Guiding Principles for Stage 1 Meaningful Use Adjustments

Joshua Seidman | July 30, 2010

The release of the CMS Medicare & Medicaid EHR Incentive Program Final Rule [link] on July 14 marked the end of the Stage 1 process for defining “meaningful use.” The final steps of that process involved reviewing, synthesizing, analyzing and reacting to more than 2,200 comments received from the public. The comments addressed big-picture principles and arcane details, and just about everything in between. We were very grateful for the public input and are very excited to announce the Stage 1 Meaningful Use requirements.

Having been part of the team at ONC and CMS that got to review thousands of pages of input, I wanted to share some thoughts on four principles that shaped decisions around changes from the Notice of Proposed Rule Making to the Final Rule. In the end, the changes to meaningful use boiled down to four themes:

  • Flexibility: We were convinced by commenters that the all-or-nothing approach was not a practical solution for getting the majority of providers on the escalator to meaningful use of EHRs. Building flexibility into the program makes allowances for providers facing a wide variety of external challenges to achieve Stage 1 meaningful use. As a former Surgeon General said about medication adherence, “Medications don’t work in patients who don’t take them.” Likewise, EHRs have no benefits if providers don’t implement them.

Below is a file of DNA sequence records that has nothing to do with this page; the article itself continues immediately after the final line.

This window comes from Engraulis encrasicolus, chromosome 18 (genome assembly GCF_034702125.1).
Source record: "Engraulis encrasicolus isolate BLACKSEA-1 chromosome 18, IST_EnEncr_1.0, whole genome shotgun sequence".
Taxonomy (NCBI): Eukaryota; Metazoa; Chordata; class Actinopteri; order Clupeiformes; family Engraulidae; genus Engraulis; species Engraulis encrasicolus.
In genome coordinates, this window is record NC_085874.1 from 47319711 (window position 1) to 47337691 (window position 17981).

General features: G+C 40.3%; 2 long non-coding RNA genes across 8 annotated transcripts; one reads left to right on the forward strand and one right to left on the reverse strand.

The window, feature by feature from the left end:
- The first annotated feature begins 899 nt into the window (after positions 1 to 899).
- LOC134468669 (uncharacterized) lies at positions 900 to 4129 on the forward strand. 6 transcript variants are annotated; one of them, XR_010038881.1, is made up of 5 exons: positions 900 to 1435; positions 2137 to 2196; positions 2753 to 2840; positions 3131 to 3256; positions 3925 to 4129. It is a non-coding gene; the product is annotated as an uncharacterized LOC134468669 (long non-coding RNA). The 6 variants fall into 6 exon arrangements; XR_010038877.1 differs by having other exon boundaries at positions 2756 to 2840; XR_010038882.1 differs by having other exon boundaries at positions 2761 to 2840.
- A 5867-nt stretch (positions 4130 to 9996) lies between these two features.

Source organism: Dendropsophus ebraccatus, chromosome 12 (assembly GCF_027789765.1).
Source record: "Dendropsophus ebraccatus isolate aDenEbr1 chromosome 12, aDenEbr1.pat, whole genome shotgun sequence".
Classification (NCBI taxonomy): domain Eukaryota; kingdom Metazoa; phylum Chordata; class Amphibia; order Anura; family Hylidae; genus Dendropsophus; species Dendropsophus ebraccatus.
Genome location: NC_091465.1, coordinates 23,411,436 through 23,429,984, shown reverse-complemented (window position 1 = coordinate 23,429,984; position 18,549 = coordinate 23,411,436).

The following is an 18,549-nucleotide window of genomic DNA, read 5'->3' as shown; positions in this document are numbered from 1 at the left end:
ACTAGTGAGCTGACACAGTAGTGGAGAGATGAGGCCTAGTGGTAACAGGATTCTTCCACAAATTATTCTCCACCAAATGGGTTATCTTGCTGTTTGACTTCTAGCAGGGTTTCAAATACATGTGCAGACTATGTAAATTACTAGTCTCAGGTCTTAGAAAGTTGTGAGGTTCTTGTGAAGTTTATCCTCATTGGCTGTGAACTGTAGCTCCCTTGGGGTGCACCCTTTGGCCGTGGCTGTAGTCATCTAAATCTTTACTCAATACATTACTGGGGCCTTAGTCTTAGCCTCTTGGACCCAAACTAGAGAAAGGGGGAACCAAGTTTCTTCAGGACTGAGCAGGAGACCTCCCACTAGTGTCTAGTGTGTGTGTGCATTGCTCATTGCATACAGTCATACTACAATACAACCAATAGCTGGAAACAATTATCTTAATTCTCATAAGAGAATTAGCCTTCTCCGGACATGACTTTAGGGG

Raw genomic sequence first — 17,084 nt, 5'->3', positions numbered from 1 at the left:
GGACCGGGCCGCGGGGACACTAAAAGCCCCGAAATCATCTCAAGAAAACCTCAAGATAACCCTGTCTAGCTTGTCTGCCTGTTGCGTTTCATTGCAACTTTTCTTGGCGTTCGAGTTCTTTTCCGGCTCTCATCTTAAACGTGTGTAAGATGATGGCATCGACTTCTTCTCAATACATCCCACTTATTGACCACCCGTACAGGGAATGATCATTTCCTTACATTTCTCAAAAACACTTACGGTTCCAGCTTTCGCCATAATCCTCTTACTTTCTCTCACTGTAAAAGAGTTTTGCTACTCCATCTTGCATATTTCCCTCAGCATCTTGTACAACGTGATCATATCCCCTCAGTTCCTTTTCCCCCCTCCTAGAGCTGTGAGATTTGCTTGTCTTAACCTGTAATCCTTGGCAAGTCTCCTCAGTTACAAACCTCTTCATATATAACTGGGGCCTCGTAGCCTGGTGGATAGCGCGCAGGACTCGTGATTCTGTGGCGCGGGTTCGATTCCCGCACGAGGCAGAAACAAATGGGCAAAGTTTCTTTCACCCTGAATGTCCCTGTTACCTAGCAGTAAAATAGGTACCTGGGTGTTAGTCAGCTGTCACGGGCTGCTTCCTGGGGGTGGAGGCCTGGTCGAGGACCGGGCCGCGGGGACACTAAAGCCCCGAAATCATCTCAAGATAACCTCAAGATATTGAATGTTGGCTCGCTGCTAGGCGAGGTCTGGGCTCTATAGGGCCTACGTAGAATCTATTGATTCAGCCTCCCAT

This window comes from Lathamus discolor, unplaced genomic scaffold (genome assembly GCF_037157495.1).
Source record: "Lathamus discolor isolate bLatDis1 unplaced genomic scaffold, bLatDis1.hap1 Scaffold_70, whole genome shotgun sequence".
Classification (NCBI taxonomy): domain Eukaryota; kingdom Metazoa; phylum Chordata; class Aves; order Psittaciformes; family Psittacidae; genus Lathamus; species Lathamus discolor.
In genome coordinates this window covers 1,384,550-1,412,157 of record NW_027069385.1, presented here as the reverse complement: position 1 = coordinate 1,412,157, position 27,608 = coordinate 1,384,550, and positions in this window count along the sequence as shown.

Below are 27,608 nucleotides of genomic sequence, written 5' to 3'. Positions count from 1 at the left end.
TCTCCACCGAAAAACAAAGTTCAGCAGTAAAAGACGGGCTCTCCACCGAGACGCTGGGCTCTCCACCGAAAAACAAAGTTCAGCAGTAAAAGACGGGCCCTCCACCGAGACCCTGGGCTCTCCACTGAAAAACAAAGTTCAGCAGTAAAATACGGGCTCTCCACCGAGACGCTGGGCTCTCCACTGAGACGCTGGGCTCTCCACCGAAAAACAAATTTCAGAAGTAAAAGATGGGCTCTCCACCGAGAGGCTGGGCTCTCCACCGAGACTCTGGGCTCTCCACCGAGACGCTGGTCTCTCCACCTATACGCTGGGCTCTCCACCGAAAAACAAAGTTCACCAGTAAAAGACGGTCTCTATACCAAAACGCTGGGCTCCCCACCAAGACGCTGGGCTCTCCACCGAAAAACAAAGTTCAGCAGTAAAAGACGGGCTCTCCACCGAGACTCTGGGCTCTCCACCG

• Simplicity: We increased feasibility of calculating HIT functionality measures by substantially reducing the reporting burden for providers. This was primarily achieved by eliminating manual chart review requirements and using electronic calculation of denominators for the HIT functionality measure denominators.
  • Consistency: Wherever we could, we tried to align the program requirements—hospitals and professionals, Medicare and Medicaid. Registration for the Medicare incentive programs will begin in January 2011, and State Medicaid agencies will launch any time, beginning in January 2011. With the possible exception of a very limited set of public health functionalities, the Medicare and Medicaid will have the same meaningful use objectives and measures.
  • Quality & Patient-Centeredness: We always evaluated the three principles above with an eye toward the fundamentals of meaningful use: making care delivery more patient-centered and improving the quality, safety and efficiency of health care. We never lost sight of the laser focus that the meaningful use principle provided: It’s not about the technology; it’s about transforming health care delivery for the benefit of patients and everybody else involved in their care.